My team was all but determined to find and split in two our necromancer ally, if perhaps not for my gullible chaotic good fighter's opinion that the necromancer never harmed anyone and that the necromancer's word was worth more then some shady alchemist's word. So far the only remotely evil act of this "necromancer" was to raise one (just one) skeleton, a skeleton that will then be used to aid the team in battle. The skeleton isn't even humanoid.

Thankfully the team decided not to lynch their teammate and we made the town guard concede his fate to us, under the agreement that he would be "our problem".

.
In other words, the evil character does one evil act and gets caught, and the rest of the players call out "OOOH U B IN TROUBLE NOW!" and use the in game blunder as a ruse to lynch the evil player, no matter how important or useful he has been in past adventures.
Of course, had I been a playing a less happy-go-lucky-live-and-let-live character I might have not defended the necromancer, but I think players are in general a bit too ready to get their co-players in trouble for their character choices, especially evil ones.

Sovereign Court RPG Superstar 2011 Top 32

I've got three really good experiences with evil PCs. These are spread across several decades of gaming, so they are not all Pathfinder but these sorts of issues transcend systems anyway.

Once I played an assassin, the actual PrC that requires you to be evil. In this group we were all playing magistrates responsible for upholding law and order in a city. It was fun investigating murders that I had committed. My main way to get along with the rest of the group was to be useful - I was very good at identifying people who were bad for the city, removing them, and framing another bad influence to take the fall. The city had a fairly corrupt justice system that I used to advantage as well. The other PCs I also spied on various factions and submitted forged reports on behalf of my fellow party members - we had one player that never did figure out why her character kept getting commendations for things she didn't remember doing.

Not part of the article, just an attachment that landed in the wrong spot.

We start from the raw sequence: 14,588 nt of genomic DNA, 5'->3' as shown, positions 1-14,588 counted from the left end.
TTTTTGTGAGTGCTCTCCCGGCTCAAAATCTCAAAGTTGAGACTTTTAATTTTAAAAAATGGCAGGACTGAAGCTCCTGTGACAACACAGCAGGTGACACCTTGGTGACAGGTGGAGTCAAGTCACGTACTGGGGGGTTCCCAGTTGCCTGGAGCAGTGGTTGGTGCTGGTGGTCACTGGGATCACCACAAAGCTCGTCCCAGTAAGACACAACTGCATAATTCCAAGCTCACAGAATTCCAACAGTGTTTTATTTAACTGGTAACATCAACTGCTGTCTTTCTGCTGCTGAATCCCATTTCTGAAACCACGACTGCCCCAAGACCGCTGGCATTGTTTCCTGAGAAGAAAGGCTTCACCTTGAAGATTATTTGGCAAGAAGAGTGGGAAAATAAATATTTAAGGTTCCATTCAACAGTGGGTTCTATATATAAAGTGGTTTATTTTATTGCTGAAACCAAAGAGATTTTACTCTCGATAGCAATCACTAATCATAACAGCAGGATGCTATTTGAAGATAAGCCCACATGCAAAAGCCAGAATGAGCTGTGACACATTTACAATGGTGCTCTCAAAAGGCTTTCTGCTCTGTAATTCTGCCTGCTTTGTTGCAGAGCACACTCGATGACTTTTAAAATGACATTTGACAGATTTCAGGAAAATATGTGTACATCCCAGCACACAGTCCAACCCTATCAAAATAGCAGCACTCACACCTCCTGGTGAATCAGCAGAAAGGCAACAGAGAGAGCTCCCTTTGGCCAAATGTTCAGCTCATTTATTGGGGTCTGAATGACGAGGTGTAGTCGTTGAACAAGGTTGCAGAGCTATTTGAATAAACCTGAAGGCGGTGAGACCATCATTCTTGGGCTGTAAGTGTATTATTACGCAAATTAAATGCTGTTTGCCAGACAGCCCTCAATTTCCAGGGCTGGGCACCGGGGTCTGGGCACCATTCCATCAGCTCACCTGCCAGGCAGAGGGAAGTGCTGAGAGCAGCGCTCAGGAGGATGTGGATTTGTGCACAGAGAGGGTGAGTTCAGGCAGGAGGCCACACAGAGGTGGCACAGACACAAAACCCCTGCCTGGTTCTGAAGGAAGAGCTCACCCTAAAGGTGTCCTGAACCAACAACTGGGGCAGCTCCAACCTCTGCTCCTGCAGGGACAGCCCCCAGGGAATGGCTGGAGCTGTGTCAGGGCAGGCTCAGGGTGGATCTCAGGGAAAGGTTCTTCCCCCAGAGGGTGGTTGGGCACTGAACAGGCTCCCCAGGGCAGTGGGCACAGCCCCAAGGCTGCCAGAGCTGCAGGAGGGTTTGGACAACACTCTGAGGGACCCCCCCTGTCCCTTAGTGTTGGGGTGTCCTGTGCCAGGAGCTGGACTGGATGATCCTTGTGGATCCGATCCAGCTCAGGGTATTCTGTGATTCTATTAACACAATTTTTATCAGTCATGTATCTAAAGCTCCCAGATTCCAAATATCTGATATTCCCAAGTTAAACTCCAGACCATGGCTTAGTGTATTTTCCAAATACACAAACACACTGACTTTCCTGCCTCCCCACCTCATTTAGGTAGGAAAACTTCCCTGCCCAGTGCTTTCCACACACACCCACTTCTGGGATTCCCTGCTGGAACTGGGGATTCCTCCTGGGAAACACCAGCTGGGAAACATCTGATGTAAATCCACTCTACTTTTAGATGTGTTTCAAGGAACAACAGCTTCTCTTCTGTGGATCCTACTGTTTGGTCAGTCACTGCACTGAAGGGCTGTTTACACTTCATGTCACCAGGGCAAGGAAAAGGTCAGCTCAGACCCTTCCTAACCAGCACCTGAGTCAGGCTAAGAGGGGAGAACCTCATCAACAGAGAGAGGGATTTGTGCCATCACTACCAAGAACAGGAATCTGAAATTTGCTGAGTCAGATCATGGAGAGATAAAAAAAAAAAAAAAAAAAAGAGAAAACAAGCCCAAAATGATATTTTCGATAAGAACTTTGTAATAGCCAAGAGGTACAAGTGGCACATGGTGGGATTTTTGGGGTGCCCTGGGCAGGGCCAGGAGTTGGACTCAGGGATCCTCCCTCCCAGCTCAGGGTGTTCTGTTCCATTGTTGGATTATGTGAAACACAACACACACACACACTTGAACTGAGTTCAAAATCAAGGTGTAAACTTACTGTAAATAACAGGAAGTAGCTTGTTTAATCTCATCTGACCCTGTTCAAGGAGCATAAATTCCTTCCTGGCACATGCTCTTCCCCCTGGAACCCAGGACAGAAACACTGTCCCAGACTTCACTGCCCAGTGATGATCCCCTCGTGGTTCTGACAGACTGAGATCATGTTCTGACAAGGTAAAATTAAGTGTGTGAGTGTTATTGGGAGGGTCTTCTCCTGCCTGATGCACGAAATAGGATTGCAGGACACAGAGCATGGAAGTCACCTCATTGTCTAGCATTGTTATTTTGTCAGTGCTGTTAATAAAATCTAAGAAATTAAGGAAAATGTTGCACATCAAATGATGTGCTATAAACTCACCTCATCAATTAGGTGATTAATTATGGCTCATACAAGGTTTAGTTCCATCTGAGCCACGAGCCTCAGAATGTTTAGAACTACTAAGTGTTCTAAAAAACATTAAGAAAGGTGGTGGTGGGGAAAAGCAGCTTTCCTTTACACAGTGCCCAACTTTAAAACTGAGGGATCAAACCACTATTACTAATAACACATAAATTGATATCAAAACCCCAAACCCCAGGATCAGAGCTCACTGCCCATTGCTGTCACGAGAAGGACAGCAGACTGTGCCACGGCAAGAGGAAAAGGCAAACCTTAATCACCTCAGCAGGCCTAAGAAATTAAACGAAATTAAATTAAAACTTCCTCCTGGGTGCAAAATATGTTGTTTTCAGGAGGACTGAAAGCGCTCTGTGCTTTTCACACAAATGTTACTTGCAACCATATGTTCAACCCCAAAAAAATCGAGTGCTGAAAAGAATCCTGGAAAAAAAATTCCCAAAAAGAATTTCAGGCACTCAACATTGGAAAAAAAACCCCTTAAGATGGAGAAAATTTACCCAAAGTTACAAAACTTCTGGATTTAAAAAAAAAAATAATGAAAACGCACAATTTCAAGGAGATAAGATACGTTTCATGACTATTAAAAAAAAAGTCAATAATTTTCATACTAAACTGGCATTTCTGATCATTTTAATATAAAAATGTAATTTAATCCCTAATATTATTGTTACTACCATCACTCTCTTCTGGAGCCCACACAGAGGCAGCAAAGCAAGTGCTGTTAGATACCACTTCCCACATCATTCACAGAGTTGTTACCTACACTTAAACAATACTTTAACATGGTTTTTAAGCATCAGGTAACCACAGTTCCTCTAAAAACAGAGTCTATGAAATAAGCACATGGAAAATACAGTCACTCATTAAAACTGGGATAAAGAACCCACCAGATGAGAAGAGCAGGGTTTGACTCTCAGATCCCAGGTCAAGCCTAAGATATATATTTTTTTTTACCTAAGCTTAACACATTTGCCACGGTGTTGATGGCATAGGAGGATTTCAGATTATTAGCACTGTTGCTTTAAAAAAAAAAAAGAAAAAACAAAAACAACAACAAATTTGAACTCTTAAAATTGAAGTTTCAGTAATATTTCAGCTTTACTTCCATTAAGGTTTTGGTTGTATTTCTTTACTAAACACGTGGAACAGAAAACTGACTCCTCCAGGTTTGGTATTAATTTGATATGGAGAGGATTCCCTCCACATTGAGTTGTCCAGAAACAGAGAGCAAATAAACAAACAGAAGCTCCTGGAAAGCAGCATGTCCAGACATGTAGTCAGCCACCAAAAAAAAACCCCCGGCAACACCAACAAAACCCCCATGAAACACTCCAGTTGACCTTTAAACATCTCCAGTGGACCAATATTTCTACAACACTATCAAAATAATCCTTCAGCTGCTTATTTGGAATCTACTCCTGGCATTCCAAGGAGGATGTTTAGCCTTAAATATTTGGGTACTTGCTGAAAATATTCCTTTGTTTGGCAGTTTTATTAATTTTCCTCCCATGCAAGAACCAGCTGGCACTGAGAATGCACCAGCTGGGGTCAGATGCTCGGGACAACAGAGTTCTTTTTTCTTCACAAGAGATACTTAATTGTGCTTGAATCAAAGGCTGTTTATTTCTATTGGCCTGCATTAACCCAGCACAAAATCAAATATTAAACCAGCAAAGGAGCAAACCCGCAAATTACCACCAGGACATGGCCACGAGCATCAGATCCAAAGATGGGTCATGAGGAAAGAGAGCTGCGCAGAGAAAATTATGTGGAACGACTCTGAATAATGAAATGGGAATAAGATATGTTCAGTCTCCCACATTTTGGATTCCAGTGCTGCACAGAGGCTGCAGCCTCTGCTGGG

One time a group I was in decided to play an all evil party. We made the decision that we were all childhood friends so we were loyal to each other. We just went in with a very "us vs. them" mentality and it seemed to work pretty well.

The last example is a LARP character I've played for over 15 years now in a fantasy LARP. My friends and I decided to play an evil group, mostly because the "good" characters at the site we frequented at the start were very lawful stupid and we didn't want to be that. This character has ended up being played with ruthless pragmatism. I don't take risks just for moral reasons - if the monster will destroy the town unless we feed it babies, well, we can replace babies. Sure we can try to kill the monster but let's also have the baby plan ready to go if we need it. Noble kidnapped by slavers? Let's just buy him back. I don't betray people, steal things, or murder, so I tend to be well liked and get along with people. It's just that no plan is beyond consideration - not evil for evil's sake, just the ends justify the means. Sacrificing 50 lives to save 51 is an okay outcome.


1 person marked this as a favorite.

I think its important to differentiate characters that are "evil" from character who "Want to destroy the universe". What exactly makes a character Evil?

In my opinion a person who constantly lies to get ahead in life might be evil. Even evil people have standards though, an evil character might lie about unimportant things to his teammates, but he wouldn't always try to get an uneven split of the loot or maliciously get their teammates in trouble. Evil people need friends and people who they can trust just as much as good people do.

I know an evil player character who rarely lies to other players and rarely to important NPC's but he constantly deceives other characters. One time he faced a BBEG alone, when he realized he could not fight it alone he pledged allegiance to it rather then run away, led it to the other players and stabbed it in the back during the battle (and no this was not another example of BBEG stupidity but a very specific in-game circumstance that ensured the BBEG trusted the evil player that time).

I've played an evil character myself who yearned to become a hero, bu saw no fault in using whatever evil means necessary, the character would wind up saving villages from danger via horrific means that the villagers never found out about.


I'm playing a LE character right now. It's not difficult to get along with the other characters. The "lawful" part gives you plenty of opportunities to avoid playing a backstabber.